Another problem which Apple has encountered is the limited range of software available for its machines. Most software products are targeted at “wintel” based machines – those which incorporate chips from Intel and use Microsoft software. Hely says announcements on new software and computer games compatible with the iMac are expected over the next few weeks.
When Jobs returned to a beleaguered Apple to act as part-time adviser in 1996, he discovered a plethora of computer products which he described as difficult to market.
The company, led by the then chief executive officer Gilbert Amelio, had already embarked on a cost-cutting exercise to tackle losses of more than $2bn (1.2bn), which had arisen over a five-year period.
Targeting one of Apple’s core customer groups – creative professionals in the publishing industry and elsewhere – the company launched the Power Macintosh G3 computer range in November last year. The business machines offer higher margins than consumer PCs.
Sales of the G3 series have helped push Apple back into the black, with the company recording profits for the last two quarters – the first back-to-back profitable quarters since 1995. The launch last week of the laptop version, the PowerBook G3 Series is expected to strengthen that financial trend.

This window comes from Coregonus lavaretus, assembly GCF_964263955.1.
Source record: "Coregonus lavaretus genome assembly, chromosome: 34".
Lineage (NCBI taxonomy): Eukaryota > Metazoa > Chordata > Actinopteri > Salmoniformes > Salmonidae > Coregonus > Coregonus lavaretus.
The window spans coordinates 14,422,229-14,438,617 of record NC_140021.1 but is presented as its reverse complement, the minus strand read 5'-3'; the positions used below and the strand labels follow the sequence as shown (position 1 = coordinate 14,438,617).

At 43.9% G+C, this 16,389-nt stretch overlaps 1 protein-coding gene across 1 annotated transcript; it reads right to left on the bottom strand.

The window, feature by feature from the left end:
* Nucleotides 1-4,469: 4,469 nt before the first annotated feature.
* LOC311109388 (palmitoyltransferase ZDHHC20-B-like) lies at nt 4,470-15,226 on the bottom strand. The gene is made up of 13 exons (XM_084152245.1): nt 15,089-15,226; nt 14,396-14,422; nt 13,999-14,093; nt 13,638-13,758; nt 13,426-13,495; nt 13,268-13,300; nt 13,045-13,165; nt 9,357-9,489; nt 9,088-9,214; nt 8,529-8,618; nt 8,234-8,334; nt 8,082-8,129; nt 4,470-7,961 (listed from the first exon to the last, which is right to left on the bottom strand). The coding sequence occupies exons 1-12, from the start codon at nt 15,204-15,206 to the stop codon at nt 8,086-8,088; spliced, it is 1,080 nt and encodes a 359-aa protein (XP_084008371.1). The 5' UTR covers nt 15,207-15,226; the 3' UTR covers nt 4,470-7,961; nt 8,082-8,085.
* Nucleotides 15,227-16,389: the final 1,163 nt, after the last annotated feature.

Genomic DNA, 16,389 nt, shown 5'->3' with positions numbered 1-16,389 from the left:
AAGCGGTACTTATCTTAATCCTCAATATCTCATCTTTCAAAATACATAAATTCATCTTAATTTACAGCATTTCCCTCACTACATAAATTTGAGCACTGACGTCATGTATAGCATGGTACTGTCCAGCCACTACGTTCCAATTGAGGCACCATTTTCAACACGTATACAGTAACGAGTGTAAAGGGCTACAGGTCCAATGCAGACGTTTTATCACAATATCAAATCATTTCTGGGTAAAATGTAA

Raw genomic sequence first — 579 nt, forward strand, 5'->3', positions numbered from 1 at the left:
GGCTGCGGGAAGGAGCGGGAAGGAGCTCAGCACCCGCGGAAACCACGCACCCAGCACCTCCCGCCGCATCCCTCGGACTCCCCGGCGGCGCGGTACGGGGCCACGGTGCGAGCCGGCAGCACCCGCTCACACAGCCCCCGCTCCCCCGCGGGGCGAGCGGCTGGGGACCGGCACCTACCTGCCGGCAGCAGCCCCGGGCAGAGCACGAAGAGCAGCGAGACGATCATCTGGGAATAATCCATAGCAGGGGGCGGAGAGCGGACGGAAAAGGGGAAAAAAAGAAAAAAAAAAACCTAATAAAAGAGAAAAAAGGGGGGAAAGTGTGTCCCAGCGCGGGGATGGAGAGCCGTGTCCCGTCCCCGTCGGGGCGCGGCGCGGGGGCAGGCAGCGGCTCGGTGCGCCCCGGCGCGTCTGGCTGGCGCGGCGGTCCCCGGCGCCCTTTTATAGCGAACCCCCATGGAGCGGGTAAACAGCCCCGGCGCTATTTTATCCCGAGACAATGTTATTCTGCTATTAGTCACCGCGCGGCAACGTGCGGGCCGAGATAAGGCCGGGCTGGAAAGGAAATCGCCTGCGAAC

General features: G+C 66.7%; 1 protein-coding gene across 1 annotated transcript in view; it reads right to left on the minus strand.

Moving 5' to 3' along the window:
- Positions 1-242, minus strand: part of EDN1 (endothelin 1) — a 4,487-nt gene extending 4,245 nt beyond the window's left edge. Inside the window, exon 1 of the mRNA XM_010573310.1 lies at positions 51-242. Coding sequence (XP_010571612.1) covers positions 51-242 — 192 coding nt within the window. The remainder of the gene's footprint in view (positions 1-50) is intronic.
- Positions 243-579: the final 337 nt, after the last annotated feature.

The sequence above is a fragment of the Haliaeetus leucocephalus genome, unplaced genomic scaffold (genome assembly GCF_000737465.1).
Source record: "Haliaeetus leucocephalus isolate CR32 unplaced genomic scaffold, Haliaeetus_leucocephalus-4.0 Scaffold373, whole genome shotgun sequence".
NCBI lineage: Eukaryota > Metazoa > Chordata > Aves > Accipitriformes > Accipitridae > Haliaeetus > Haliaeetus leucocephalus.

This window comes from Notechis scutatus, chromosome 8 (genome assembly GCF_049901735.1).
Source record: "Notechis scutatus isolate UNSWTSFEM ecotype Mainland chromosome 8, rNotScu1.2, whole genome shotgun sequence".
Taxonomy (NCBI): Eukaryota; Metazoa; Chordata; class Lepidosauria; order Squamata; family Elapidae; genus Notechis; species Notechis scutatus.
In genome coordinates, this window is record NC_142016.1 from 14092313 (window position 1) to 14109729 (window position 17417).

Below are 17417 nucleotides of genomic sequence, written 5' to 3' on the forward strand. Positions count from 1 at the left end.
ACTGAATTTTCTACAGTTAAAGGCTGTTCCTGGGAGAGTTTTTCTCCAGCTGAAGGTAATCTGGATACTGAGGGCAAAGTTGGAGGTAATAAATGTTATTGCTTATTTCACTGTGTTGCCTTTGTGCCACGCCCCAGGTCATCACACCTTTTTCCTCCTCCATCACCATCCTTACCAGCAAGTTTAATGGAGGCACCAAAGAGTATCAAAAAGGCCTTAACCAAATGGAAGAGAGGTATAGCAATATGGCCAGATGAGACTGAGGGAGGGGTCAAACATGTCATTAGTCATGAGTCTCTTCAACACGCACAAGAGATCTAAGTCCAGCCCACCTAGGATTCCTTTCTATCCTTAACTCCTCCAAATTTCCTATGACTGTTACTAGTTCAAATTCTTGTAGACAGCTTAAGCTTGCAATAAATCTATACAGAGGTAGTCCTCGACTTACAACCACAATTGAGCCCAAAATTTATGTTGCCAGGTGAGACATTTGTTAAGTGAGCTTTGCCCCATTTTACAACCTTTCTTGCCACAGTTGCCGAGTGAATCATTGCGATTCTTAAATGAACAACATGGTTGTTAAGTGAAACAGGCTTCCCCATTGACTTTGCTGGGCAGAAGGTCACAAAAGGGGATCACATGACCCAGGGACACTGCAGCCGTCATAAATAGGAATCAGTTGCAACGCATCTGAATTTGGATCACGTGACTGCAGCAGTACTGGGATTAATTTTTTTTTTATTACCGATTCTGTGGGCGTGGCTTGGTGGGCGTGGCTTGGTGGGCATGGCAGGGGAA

During what is traditionally a slow period, the company announced profits of $55m (33.3m) for the quarter ending March 27 1998 on sales of $1.4bn (848m). This compares with a loss in the previous year’s quarter of $708m (429m) on sales of $1.6bn (970m).
But if the new launches are to be a success, Apple needs to make sure its products are easily accessible to consumers.
In a surprising move in the UK, the company has withdrawn from Dixons retail outlets, saying the move was based on a “mutual” decision. On the high street, the John Lewis Partnership is the sole outlet for Apple.
In the US, the company has also cut back on its retail channels, focusing on a store-in-store concept through retailer CompUSA. That concept will also appear in the UK, at Harrods.
In addition, consumers in the UK will have access to an online Apple Store – launched last Thursday – where they can order and pay for their own configuration of a Mac product over the Internet. The UK Apple Store is the first international extension to the US Apple Store, launched last November.
UK Apple Centres – dealers exclusively selling Apple products – will double their number from 30 by the end of the summer. In addition, Apple products are sold through 700 independent dealers.
But even Hely thinks that the new iMac may need more of a consumer push. He says: “We can meet our sales targets through John Lewis and other innovative ways of bringing the product to market.” He would not be drawn on what those innovative ways would be.
Jobs said at last week’s launch: “Today we brought romance and innovation back into the industry.” Next Christmas will be the first big test of whether this romantic encounter will be sufficient to enable Apple to take on the might of the Windows PCs.
At the time Jobs signalled his new strategy by saying: “What carries Apple forward is being an innovator.” The iMac’s success will be a measure of how far Jobs has got Apple’s strategy right.